demod_rate,   # sampling rate
                                    8e3,        # passband cutoff
                                    10e3,       # stopband cutoff
                                    0.1,         # passband ripple
                                    60)          # stopband attenuation
   <--- adjust

Some more playing with the basic stuff, as I have not surrendered to serious study sessions yet (such as the great stuff at ComplexToReal).
This is the first receiver I managed to build from scratch in GRC: a simple NFM frontend for the TVRX board.
click to enalrge
This is the very minimum you need and reception may be affected by poor selectivity when high gain is used on the frontend.

Following the block schematics:
USRP is used as a source and I selected "side B" which is where the TVRX board is connected.
Frequency and Gain are straightforward concepts: their value (within the TVRX allowed limits) can be typed in directly but it's not very practical, since every adjustment would need stopping the app to change them. A slider is a more conveniente solution: just use the ID as a variable wherever it needs to be referenced.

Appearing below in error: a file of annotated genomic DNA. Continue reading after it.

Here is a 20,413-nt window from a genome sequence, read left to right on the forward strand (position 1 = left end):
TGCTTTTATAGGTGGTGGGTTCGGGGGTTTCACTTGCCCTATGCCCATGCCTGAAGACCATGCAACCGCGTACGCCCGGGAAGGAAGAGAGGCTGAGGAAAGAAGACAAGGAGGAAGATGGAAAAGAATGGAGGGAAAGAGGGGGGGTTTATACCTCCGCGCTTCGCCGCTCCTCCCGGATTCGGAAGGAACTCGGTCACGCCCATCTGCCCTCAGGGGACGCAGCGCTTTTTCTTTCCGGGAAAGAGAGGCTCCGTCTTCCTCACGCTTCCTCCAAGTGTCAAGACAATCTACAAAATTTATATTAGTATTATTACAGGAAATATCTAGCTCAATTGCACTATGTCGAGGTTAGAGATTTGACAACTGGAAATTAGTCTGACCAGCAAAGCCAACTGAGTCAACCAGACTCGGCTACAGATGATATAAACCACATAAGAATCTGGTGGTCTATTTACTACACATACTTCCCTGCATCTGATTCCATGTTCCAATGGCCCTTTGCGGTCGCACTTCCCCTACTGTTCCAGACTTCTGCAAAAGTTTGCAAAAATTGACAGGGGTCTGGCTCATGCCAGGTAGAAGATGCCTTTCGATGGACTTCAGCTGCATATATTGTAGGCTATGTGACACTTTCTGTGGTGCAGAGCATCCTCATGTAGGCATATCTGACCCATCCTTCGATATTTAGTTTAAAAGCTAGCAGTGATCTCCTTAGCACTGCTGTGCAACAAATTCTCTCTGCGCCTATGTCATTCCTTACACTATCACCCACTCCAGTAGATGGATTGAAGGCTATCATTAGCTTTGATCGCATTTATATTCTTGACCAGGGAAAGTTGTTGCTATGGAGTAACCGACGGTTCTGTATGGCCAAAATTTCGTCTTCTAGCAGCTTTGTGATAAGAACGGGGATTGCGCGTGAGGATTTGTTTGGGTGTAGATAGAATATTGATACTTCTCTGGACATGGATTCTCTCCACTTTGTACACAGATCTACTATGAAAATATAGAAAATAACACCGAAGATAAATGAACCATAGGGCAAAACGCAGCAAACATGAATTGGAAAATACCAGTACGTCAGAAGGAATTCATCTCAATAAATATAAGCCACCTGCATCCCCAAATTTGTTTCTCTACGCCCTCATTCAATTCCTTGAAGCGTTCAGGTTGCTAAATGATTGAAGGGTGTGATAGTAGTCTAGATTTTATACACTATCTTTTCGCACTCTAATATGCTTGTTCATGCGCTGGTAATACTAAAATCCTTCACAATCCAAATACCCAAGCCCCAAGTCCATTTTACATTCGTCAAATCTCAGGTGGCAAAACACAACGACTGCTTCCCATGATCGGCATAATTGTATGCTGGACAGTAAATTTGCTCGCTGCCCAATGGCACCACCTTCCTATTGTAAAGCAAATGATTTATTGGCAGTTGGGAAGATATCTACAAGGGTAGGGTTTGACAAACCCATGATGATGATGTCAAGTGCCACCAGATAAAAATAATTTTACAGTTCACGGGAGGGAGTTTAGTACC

Decimation is one of the first new concepts to deal with and can be roughly be compared to a downconversion IF. The USRP samples signals coming from the TVRX 64 million times per second. In order to get a simple audio signal the only concern is scaling it down to audio frequencies, where a 8kHz sampling is more than enough.
In this case a decimation rate of 250 reduces the samples to just 256'000 before feeding them to next stage.
The following block is a bandpass filter letting through just the audio band between 300 and 5000 Hz, cutting therefore any out-of-band signalling that may interfere.

Audio filtering maybe is not strictly necessary, but the block also does a second step in the decimation of signal: a further division by 8 brings it to down to the 32000 samples per second that are compatible with the soundcard.
Immediately after comes the "simple squelch" module. Threshold is set by a slider as the background noise level will change depending on frequency and gain set.

Then comes the NBFM demodulator.
Quadrature rate shall be a perfect multiple of the sampling rate, so I eventually settled on using the same variable and forgetting about it. Hopefully I'll get more knowledge in the future and have a better rationale for the choice.

In the end comes the audio sink, with the usual "plughw" addressing.

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Published:  Nov10 - Home